Q. For the first 20 minutes where Mathieu is just responding to people talking to him [directly to camera], was he actually there during filming for the actors to work off? Was he responding with his lines or were they added afterwards?
Julian Schnabel: When you start to do something like this, you start to ask: “Do I hold the camera? Is Mathieu the cameraman? Who are the actors talking to? Do they need to be talking to him in order to respond and seem like they’re talking to a person?” You have to ask yourself these questions. And the answer is that Mathieu is not there. The actors are talking to a camera and Mathieu is in a sound box off of the set where he can hear what everybody is saying to him. He can see them and he can say whatever the hell he wants.
I’ve got a track with all of this stuff on it so that I can have all of these spontaneous responses. I think to come in and look at it afterwards is again unnatural. So, you have to think that all of these actors are acting to the camera. Usually, actors can work with other actors who can give them something they can relate to but in this case they’re bringing everything to it themselves. And it’s amazing what they did, really, because they’re all monologues. But you never feel like that. I think the interesting thing about making this film is that because of the physical limitations of these different situations they were forced to invent new ways to tell the story and that was something that was very attractive to me.
Q. A lot of your characters seem to be under a death sentence of some kind? Is that a pre-occupation with you?
Julian Schnabel: Yes. I think about it a lot. My dad at 92 was terrified of death and he’d never been sick in his life. My mum and my dad lived together for 60 years. She died a couple of years before him. He had prostate cancer and it just got worse after she died. He was just terrified and I’ve always been terrified of death. But somehow by making this film it was like a self-help device for me and I feel good after I see it. It’s sort of an emotional roller-coaster. You feel like he comes back and becomes part of everything again. There’s something optimistic about it. He’s at least found peace in the fact that he could articulate his story and accomplish the book. He created this job for himself that was really about writing the book. And I think that he had a chance to adjust his consciousness to the things that he missed and that he was unconscious about when he was healthy. So, there was a sense of completion and closure that he had.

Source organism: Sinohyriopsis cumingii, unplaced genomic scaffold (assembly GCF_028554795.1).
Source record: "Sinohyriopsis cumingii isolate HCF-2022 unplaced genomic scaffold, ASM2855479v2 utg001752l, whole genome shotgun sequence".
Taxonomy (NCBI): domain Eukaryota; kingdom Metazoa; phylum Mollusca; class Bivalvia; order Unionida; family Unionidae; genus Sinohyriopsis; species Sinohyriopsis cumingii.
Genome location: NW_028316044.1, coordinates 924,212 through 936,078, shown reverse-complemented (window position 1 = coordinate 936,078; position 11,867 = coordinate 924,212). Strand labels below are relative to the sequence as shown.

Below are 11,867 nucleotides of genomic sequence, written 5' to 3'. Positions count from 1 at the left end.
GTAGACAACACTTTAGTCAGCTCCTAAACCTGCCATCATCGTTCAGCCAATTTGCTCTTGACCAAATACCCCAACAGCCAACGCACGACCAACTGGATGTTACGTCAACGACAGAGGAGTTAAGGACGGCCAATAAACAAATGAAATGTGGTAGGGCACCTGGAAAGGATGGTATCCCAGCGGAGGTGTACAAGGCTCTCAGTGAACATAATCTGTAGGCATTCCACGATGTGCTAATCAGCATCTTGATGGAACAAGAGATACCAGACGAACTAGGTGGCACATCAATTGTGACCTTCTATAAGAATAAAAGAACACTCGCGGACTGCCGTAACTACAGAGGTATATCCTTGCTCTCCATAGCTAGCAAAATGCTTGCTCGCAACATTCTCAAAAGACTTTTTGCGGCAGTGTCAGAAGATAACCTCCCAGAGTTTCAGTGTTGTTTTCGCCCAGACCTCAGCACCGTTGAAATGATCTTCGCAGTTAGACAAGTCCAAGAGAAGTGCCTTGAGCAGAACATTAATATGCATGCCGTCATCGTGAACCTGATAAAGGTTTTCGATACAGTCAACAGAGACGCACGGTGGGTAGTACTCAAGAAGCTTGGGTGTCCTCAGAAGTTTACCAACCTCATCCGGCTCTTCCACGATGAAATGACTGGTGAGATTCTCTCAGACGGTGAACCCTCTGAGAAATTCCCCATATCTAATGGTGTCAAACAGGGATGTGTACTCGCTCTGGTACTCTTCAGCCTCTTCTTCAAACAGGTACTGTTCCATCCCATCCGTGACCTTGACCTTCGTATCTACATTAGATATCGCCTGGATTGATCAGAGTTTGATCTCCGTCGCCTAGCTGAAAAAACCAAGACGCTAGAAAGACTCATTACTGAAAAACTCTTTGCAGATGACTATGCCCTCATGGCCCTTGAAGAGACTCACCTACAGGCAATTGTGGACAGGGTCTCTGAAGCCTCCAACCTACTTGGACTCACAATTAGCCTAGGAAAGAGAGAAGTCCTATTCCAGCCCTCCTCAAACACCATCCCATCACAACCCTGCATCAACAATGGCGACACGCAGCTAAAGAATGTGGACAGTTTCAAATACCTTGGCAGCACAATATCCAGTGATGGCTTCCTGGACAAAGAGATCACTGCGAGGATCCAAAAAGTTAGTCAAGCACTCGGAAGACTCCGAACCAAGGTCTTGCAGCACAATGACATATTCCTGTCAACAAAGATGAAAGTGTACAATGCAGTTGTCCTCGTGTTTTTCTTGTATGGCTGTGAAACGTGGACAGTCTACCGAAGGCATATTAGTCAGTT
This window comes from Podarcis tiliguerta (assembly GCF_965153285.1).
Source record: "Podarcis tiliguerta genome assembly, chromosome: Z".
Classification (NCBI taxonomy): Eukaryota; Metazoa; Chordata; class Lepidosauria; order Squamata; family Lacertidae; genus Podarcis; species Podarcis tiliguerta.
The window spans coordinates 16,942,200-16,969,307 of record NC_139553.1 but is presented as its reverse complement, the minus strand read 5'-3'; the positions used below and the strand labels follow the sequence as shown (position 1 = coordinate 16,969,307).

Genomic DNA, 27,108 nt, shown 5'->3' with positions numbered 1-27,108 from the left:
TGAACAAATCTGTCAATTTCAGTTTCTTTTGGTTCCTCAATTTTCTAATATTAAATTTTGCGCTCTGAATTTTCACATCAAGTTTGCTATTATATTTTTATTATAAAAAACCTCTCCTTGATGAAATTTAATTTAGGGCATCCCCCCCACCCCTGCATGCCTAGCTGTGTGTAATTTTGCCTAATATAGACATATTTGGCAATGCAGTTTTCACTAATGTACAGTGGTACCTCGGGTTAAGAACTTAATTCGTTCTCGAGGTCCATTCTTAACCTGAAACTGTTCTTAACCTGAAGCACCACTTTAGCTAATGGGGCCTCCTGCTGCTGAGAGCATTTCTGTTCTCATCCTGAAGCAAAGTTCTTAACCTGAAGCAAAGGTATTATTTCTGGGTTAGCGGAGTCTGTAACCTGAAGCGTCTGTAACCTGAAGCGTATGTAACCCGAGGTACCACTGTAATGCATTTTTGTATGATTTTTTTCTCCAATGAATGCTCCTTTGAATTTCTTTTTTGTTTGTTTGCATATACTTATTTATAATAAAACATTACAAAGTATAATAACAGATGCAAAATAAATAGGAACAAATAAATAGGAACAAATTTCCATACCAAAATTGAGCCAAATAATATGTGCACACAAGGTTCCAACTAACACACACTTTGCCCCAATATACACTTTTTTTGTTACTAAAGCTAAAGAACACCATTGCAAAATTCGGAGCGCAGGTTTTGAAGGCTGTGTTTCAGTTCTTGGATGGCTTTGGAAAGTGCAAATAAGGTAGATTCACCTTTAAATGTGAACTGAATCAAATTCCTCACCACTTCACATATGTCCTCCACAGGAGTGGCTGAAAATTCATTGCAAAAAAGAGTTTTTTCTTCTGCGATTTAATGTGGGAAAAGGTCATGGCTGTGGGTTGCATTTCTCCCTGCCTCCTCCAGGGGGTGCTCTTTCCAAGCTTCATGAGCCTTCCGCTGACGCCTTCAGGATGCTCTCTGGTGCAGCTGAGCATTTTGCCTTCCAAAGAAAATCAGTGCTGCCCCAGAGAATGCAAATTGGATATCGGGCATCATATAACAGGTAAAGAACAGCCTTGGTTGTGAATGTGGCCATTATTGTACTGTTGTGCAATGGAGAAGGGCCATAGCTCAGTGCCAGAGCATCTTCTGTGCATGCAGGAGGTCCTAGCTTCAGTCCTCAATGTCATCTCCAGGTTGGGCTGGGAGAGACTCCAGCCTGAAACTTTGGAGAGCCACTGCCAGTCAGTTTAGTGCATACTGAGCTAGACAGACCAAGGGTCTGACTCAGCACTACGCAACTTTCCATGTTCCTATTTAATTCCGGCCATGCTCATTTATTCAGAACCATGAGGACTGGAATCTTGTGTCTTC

One of my big concerns would be that when I die will I just be scared and think: “There’s no reason for being here.” And then there’s nothingness. But I felt that in his case he learned the value of what he thought was important and what he thought it was to be alive. I think also that he found something. He started to use a part of his body that he never used. And he started to use his imagination in a way that he’d never used it. He literally funnelled the vastness and the futility of his inability into some kind of vortex. He positioned it into this place where he could open it back up again and it was this thing that was in his head. It’s the same way that somebody who became crippled and couldn’t walk had to use their arms to work the wheelchair, their upper body mass would grow. It’s like his brain became his instrument and with that he was able to leave his body.
Q. How different would this have been if you’d managed to get your original first choice star Johnny Depp in this?
Julian Schnabel: I would have still shot it in the hospital and I would have still surrounded Johnny with French people. And Johnny would have spoke French. I think he’d have done whatever I asked him to do.